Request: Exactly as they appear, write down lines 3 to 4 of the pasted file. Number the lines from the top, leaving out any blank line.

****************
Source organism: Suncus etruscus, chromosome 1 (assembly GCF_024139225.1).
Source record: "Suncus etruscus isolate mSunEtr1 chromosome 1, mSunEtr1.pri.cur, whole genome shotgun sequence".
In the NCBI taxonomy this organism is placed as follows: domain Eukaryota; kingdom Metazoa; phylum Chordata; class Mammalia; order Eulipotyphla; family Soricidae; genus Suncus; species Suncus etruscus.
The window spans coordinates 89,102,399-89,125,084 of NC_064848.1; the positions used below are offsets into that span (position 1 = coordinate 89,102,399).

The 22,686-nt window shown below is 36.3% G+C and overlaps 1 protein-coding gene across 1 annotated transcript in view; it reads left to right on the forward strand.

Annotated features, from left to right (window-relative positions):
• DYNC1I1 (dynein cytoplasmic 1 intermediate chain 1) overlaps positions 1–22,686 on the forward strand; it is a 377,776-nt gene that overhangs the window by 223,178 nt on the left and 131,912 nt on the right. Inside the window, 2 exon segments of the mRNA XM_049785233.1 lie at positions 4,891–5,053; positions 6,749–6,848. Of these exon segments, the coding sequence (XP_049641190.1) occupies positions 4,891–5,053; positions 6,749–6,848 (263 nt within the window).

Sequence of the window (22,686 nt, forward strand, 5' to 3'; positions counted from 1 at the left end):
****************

In the NCBI taxonomy this organism is placed as follows: domain Eukaryota; kingdom Metazoa; phylum Chordata; class Mammalia; order Eulipotyphla; family Soricidae; genus Suncus; species Suncus etruscus.
The window spans coordinates 89,102,399-89,125,084 of NC_064848.1; the positions used below are offsets into that span (position 1 = coordinate 89,102,399).